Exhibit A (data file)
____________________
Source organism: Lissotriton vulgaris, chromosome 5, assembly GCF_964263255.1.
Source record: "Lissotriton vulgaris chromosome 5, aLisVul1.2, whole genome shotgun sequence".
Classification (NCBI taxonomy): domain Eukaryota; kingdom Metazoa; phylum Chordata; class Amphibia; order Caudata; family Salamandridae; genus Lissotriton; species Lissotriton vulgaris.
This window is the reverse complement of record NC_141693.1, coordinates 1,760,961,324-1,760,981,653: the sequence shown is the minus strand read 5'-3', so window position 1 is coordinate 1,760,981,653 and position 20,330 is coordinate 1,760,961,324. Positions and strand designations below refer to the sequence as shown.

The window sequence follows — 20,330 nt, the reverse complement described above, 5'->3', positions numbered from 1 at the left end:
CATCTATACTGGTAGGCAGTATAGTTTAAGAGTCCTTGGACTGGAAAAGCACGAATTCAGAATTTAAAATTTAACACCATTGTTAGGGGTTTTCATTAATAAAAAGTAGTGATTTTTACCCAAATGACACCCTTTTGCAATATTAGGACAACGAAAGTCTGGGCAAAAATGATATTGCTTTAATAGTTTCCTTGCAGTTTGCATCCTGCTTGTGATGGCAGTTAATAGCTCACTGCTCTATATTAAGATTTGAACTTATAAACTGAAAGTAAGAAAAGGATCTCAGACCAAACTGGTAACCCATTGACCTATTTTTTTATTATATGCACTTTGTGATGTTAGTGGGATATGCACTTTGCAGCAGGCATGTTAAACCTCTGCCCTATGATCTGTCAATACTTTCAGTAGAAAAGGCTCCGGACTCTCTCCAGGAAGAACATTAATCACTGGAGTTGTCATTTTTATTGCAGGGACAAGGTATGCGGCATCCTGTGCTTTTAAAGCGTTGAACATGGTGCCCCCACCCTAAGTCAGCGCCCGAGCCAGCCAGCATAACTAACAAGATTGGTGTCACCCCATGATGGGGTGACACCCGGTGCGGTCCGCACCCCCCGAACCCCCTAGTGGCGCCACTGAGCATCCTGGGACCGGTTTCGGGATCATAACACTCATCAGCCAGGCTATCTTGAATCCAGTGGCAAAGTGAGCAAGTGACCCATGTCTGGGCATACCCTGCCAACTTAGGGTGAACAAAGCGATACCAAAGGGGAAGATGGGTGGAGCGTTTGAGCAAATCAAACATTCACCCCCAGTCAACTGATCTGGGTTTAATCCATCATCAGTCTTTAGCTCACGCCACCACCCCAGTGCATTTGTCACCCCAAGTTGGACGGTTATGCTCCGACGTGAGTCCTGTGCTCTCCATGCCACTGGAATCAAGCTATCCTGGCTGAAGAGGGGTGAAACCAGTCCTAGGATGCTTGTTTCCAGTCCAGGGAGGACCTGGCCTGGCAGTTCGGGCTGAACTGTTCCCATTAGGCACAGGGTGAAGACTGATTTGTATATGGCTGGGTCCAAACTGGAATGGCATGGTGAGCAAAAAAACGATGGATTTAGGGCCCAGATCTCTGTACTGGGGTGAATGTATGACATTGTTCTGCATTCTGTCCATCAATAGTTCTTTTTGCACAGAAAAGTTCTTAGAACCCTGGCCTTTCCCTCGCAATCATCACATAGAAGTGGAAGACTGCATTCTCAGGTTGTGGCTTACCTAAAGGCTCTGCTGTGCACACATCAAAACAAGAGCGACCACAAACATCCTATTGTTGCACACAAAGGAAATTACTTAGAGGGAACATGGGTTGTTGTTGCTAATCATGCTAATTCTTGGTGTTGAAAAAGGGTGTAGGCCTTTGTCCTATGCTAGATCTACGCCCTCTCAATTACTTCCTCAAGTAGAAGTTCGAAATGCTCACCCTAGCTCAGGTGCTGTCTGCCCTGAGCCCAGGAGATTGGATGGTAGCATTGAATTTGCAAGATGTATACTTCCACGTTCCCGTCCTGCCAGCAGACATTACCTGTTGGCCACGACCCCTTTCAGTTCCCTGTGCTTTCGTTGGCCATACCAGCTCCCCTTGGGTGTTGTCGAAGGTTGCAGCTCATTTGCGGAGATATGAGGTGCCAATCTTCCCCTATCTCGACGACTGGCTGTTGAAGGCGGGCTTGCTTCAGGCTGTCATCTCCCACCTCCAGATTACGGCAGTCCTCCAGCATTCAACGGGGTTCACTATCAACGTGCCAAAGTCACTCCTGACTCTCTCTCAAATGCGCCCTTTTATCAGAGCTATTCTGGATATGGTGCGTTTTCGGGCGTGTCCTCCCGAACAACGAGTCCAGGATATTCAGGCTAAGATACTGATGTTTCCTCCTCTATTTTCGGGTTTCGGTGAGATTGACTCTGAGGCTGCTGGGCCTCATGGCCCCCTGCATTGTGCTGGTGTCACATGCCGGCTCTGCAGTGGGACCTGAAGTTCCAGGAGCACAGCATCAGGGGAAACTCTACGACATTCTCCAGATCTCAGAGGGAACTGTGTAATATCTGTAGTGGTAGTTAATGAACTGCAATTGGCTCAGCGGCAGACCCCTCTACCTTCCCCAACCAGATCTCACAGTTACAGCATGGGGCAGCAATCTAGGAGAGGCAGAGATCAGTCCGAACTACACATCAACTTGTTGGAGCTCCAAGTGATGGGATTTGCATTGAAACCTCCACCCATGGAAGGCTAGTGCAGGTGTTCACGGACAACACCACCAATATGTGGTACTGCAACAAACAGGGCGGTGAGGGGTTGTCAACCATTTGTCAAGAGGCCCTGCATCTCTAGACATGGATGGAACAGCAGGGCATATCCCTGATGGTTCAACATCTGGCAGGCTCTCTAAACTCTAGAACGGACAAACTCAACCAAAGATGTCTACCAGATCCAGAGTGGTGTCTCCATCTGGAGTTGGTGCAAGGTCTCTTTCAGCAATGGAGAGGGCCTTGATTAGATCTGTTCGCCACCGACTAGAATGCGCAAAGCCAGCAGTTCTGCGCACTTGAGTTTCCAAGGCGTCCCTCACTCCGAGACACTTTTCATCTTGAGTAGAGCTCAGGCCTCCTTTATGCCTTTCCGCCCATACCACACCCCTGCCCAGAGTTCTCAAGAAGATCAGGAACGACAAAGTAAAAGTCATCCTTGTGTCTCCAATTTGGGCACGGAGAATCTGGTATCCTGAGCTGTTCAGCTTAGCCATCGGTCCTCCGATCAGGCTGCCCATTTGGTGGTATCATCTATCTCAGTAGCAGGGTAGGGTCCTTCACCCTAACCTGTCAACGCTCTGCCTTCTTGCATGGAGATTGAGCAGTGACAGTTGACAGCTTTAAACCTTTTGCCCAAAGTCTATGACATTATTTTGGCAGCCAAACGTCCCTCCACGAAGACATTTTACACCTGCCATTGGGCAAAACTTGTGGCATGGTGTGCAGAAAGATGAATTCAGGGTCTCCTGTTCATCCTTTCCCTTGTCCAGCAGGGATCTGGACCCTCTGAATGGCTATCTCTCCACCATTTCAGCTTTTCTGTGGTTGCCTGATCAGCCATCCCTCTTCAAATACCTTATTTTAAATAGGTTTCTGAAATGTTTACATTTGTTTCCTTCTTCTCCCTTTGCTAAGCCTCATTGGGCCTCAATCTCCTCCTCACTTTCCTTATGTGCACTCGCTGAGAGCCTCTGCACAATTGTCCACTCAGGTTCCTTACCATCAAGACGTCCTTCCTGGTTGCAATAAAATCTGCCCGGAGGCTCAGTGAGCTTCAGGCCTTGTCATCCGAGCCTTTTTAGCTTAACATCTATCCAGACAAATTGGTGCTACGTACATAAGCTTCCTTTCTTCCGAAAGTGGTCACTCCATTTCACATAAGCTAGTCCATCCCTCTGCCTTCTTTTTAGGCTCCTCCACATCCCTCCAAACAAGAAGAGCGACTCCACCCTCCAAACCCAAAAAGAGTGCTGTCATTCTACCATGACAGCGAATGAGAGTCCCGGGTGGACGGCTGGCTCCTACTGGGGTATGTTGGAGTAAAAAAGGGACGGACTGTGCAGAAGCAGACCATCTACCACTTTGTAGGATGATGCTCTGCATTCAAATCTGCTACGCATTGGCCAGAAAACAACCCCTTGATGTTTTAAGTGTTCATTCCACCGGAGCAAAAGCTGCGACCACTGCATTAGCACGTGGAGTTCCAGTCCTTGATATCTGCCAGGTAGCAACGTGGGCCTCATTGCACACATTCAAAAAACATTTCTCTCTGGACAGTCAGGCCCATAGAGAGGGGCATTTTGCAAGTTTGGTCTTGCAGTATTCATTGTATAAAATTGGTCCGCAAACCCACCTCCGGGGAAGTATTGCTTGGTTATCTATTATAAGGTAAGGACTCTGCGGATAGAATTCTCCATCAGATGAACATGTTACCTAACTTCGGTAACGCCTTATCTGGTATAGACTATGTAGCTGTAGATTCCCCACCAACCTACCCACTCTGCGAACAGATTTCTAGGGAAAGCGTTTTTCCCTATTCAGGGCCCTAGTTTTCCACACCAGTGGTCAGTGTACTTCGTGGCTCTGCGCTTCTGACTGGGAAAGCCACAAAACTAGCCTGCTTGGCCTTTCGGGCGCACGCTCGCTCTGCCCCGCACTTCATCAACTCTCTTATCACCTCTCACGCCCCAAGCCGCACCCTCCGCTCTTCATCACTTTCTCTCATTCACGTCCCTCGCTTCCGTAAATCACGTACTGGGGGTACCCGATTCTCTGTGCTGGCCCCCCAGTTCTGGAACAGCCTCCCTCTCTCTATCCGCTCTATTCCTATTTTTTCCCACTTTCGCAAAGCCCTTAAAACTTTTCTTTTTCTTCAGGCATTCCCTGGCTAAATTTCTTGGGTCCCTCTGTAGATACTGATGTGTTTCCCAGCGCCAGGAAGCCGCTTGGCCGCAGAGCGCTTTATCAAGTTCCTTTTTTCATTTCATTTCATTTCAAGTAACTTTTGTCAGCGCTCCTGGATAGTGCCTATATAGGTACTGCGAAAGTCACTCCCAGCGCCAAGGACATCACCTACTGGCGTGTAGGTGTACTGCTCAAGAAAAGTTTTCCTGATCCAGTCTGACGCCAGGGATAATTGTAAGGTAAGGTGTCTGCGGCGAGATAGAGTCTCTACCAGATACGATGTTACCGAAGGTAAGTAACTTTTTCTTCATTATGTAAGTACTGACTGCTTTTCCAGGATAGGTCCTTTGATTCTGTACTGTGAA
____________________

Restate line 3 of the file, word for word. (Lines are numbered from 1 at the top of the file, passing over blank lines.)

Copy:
Classification (NCBI taxonomy): domain Eukaryota; kingdom Metazoa; phylum Chordata; class Amphibia; order Caudata; family Salamandridae; genus Lissotriton; species Lissotriton vulgaris.